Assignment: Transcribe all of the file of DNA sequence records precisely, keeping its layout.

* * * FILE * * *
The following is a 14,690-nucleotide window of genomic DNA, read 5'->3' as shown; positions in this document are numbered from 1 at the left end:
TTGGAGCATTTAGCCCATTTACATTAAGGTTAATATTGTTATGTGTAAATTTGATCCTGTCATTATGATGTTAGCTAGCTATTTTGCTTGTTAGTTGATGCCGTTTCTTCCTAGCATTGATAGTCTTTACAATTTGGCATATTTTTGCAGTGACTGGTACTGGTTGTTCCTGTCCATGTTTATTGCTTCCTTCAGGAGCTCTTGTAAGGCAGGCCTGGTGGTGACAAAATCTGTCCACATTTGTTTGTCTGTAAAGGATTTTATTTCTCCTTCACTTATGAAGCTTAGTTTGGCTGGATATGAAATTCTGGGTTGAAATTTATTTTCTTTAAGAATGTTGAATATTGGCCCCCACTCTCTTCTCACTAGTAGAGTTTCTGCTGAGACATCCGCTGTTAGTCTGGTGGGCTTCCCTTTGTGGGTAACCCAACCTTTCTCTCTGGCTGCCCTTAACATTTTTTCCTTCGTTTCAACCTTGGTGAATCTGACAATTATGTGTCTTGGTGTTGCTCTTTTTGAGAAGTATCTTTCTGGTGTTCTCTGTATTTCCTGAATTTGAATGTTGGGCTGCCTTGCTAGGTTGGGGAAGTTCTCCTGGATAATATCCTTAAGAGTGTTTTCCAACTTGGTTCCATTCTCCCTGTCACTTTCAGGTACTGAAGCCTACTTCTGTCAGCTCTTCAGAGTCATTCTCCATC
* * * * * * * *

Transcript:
The following is a 14,690-nucleotide window of genomic DNA, read 5'->3' as shown; positions in this document are numbered from 1 at the left end:
TTGGAGCATTTAGCCCATTTACATTAAGGTTAATATTGTTATGTGTAAATTTGATCCTGTCATTATGATGTTAGCTAGCTATTTTGCTTGTTAGTTGATGCCGTTTCTTCCTAGCATTGATAGTCTTTACAATTTGGCATATTTTTGCAGTGACTGGTACTGGTTGTTCCTGTCCATGTTTATTGCTTCCTTCAGGAGCTCTTGTAAGGCAGGCCTGGTGGTGACAAAATCTGTCCACATTTGTTTGTCTGTAAAGGATTTTATTTCTCCTTCACTTATGAAGCTTAGTTTGGCTGGATATGAAATTCTGGGTTGAAATTTATTTTCTTTAAGAATGTTGAATATTGGCCCCCACTCTCTTCTCACTAGTAGAGTTTCTGCTGAGACATCCGCTGTTAGTCTGGTGGGCTTCCCTTTGTGGGTAACCCAACCTTTCTCTCTGGCTGCCCTTAACATTTTTTCCTTCGTTTCAACCTTGGTGAATCTGACAATTATGTGTCTTGGTGTTGCTCTTTTTGAGAAGTATCTTTCTGGTGTTCTCTGTATTTCCTGAATTTGAATGTTGGGCTGCCTTGCTAGGTTGGGGAAGTTCTCCTGGATAATATCCTTAAGAGTGTTTTCCAACTTGGTTCCATTCTCCCTGTCACTTTCAGGTACTGAAGCCTACTTCTGTCAGCTCTTCAGAGTCATTCTCCATC